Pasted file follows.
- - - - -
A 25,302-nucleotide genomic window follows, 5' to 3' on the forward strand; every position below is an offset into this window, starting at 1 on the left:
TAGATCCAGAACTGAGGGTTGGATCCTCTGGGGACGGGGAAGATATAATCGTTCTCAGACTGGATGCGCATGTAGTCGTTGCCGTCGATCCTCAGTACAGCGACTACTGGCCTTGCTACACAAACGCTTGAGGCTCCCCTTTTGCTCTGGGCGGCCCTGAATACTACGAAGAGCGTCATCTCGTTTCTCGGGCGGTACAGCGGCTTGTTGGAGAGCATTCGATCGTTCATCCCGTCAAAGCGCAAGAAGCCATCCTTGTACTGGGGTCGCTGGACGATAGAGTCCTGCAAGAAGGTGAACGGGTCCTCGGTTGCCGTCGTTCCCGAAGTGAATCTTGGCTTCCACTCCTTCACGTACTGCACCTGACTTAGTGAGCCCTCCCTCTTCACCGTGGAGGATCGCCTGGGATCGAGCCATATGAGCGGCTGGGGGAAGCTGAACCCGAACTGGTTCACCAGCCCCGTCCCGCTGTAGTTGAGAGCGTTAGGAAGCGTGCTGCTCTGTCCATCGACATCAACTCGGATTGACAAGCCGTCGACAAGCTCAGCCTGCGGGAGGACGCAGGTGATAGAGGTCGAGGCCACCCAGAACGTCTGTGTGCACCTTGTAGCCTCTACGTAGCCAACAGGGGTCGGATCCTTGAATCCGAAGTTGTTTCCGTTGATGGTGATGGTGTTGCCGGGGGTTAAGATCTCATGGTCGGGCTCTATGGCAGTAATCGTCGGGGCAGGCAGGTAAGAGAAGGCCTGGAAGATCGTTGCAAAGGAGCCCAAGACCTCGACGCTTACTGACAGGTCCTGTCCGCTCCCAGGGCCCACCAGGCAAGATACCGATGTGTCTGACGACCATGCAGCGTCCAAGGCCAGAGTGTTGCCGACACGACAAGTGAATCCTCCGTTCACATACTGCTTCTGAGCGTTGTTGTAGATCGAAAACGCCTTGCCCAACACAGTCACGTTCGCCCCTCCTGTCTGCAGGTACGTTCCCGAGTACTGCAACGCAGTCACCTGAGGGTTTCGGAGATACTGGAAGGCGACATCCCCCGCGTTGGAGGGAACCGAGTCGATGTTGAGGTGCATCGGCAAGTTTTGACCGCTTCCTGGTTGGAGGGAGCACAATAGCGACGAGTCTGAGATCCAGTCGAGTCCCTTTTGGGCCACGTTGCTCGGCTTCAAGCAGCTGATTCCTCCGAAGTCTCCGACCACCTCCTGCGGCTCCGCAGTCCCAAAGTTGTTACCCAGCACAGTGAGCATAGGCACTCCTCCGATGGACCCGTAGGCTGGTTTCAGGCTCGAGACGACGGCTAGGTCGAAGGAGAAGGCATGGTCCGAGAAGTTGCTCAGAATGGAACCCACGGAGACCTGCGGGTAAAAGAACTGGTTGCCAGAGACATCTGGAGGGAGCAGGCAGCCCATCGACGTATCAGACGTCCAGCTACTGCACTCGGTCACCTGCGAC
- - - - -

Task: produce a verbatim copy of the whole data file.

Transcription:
A 25,302-nucleotide genomic window follows, 5' to 3' on the forward strand; every position below is an offset into this window, starting at 1 on the left:
TAGATCCAGAACTGAGGGTTGGATCCTCTGGGGACGGGGAAGATATAATCGTTCTCAGACTGGATGCGCATGTAGTCGTTGCCGTCGATCCTCAGTACAGCGACTACTGGCCTTGCTACACAAACGCTTGAGGCTCCCCTTTTGCTCTGGGCGGCCCTGAATACTACGAAGAGCGTCATCTCGTTTCTCGGGCGGTACAGCGGCTTGTTGGAGAGCATTCGATCGTTCATCCCGTCAAAGCGCAAGAAGCCATCCTTGTACTGGGGTCGCTGGACGATAGAGTCCTGCAAGAAGGTGAACGGGTCCTCGGTTGCCGTCGTTCCCGAAGTGAATCTTGGCTTCCACTCCTTCACGTACTGCACCTGACTTAGTGAGCCCTCCCTCTTCACCGTGGAGGATCGCCTGGGATCGAGCCATATGAGCGGCTGGGGGAAGCTGAACCCGAACTGGTTCACCAGCCCCGTCCCGCTGTAGTTGAGAGCGTTAGGAAGCGTGCTGCTCTGTCCATCGACATCAACTCGGATTGACAAGCCGTCGACAAGCTCAGCCTGCGGGAGGACGCAGGTGATAGAGGTCGAGGCCACCCAGAACGTCTGTGTGCACCTTGTAGCCTCTACGTAGCCAACAGGGGTCGGATCCTTGAATCCGAAGTTGTTTCCGTTGATGGTGATGGTGTTGCCGGGGGTTAAGATCTCATGGTCGGGCTCTATGGCAGTAATCGTCGGGGCAGGCAGGTAAGAGAAGGCCTGGAAGATCGTTGCAAAGGAGCCCAAGACCTCGACGCTTACTGACAGGTCCTGTCCGCTCCCAGGGCCCACCAGGCAAGATACCGATGTGTCTGACGACCATGCAGCGTCCAAGGCCAGAGTGTTGCCGACACGACAAGTGAATCCTCCGTTCACATACTGCTTCTGAGCGTTGTTGTAGATCGAAAACGCCTTGCCCAACACAGTCACGTTCGCCCCTCCTGTCTGCAGGTACGTTCCCGAGTACTGCAACGCAGTCACCTGAGGGTTTCGGAGATACTGGAAGGCGACATCCCCCGCGTTGGAGGGAACCGAGTCGATGTTGAGGTGCATCGGCAAGTTTTGACCGCTTCCTGGTTGGAGGGAGCACAATAGCGACGAGTCTGAGATCCAGTCGAGTCCCTTTTGGGCCACGTTGCTCGGCTTCAAGCAGCTGATTCCTCCGAAGTCTCCGACCACCTCCTGCGGCTCCGCAGTCCCAAAGTTGTTACCCAGCACAGTGAGCATAGGCACTCCTCCGATGGACCCGTAGGCTGGTTTCAGGCTCGAGACGACGGCTAGGTCGAAGGAGAAGGCATGGTCCGAGAAGTTGCTCAGAATGGAACCCACGGAGACCTGCGGGTAAAAGAACTGGTTGCCAGAGACATCTGGAGGGAGCAGGCAGCCCATCGACGTATCAGACGTCCAGCTACTGCACTCGGTCACCTGCGAC